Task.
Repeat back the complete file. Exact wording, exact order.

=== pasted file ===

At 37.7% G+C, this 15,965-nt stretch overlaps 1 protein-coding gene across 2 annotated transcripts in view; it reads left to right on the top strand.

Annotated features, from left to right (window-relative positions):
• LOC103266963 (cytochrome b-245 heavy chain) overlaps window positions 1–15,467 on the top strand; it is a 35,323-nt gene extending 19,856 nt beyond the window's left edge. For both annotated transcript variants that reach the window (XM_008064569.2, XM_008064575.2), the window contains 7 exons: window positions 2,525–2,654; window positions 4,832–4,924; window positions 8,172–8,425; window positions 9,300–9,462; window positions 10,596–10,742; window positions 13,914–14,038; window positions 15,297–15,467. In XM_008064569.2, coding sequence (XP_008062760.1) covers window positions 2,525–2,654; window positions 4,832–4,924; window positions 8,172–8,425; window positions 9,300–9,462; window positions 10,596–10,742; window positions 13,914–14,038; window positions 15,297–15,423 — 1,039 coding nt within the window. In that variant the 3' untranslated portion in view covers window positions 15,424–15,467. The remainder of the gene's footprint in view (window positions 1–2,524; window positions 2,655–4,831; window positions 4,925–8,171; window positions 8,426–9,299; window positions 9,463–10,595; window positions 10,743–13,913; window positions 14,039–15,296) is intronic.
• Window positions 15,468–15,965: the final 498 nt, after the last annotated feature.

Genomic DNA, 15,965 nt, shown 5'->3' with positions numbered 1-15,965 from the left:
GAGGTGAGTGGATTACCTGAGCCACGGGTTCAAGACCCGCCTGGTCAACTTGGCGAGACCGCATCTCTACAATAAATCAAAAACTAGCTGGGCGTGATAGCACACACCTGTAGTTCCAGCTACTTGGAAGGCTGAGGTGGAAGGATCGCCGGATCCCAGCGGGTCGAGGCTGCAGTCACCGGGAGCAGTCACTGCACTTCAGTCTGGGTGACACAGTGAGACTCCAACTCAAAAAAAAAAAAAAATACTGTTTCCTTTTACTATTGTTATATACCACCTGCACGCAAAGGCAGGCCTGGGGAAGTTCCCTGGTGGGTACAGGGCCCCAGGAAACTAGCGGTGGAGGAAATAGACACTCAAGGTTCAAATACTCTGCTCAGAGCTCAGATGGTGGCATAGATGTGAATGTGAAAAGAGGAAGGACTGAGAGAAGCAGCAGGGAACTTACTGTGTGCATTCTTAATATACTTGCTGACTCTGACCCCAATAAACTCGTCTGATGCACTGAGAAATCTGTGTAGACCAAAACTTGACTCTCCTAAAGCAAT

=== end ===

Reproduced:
At 37.7% G+C, this 15,965-nt stretch overlaps 1 protein-coding gene across 2 annotated transcripts in view; it reads left to right on the top strand.

Annotated features, from left to right (window-relative positions):
• LOC103266963 (cytochrome b-245 heavy chain) overlaps window positions 1–15,467 on the top strand; it is a 35,323-nt gene extending 19,856 nt beyond the window's left edge. For both annotated transcript variants that reach the window (XM_008064569.2, XM_008064575.2), the window contains 7 exons: window positions 2,525–2,654; window positions 4,832–4,924; window positions 8,172–8,425; window positions 9,300–9,462; window positions 10,596–10,742; window positions 13,914–14,038; window positions 15,297–15,467. In XM_008064569.2, coding sequence (XP_008062760.1) covers window positions 2,525–2,654; window positions 4,832–4,924; window positions 8,172–8,425; window positions 9,300–9,462; window positions 10,596–10,742; window positions 13,914–14,038; window positions 15,297–15,423 — 1,039 coding nt within the window. In that variant the 3' untranslated portion in view covers window positions 15,424–15,467. The remainder of the gene's footprint in view (window positions 1–2,524; window positions 2,655–4,831; window positions 4,925–8,171; window positions 8,426–9,299; window positions 9,463–10,595; window positions 10,743–13,913; window positions 14,039–15,296) is intronic.
• Window positions 15,468–15,965: the final 498 nt, after the last annotated feature.

Genomic DNA, 15,965 nt, shown 5'->3' with positions numbered 1-15,965 from the left:
GAGGTGAGTGGATTACCTGAGCCACGGGTTCAAGACCCGCCTGGTCAACTTGGCGAGACCGCATCTCTACAATAAATCAAAAACTAGCTGGGCGTGATAGCACACACCTGTAGTTCCAGCTACTTGGAAGGCTGAGGTGGAAGGATCGCCGGATCCCAGCGGGTCGAGGCTGCAGTCACCGGGAGCAGTCACTGCACTTCAGTCTGGGTGACACAGTGAGACTCCAACTCAAAAAAAAAAAAAAATACTGTTTCCTTTTACTATTGTTATATACCACCTGCACGCAAAGGCAGGCCTGGGGAAGTTCCCTGGTGGGTACAGGGCCCCAGGAAACTAGCGGTGGAGGAAATAGACACTCAAGGTTCAAATACTCTGCTCAGAGCTCAGATGGTGGCATAGATGTGAATGTGAAAAGAGGAAGGACTGAGAGAAGCAGCAGGGAACTTACTGTGTGCATTCTTAATATACTTGCTGACTCTGACCCCAATAAACTCGTCTGATGCACTGAGAAATCTGTGTAGACCAAAACTTGACTCTCCTAAAGCAAT